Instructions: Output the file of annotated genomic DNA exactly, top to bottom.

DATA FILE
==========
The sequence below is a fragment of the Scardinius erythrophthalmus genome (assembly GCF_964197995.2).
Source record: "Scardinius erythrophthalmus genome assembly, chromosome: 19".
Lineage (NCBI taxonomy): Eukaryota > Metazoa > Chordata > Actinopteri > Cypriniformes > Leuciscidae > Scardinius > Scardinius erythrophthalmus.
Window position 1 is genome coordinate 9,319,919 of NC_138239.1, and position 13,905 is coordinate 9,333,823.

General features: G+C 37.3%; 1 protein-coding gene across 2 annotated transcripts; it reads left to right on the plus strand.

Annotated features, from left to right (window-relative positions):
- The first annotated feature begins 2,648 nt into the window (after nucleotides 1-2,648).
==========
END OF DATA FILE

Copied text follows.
The sequence below is a fragment of the Scardinius erythrophthalmus genome (assembly GCF_964197995.2).
Source record: "Scardinius erythrophthalmus genome assembly, chromosome: 19".
Lineage (NCBI taxonomy): Eukaryota > Metazoa > Chordata > Actinopteri > Cypriniformes > Leuciscidae > Scardinius > Scardinius erythrophthalmus.
Window position 1 is genome coordinate 9,319,919 of NC_138239.1, and position 13,905 is coordinate 9,333,823.

General features: G+C 37.3%; 1 protein-coding gene across 2 annotated transcripts; it reads left to right on the plus strand.

Annotated features, from left to right (window-relative positions):
- The first annotated feature begins 2,648 nt into the window (after nucleotides 1-2,648).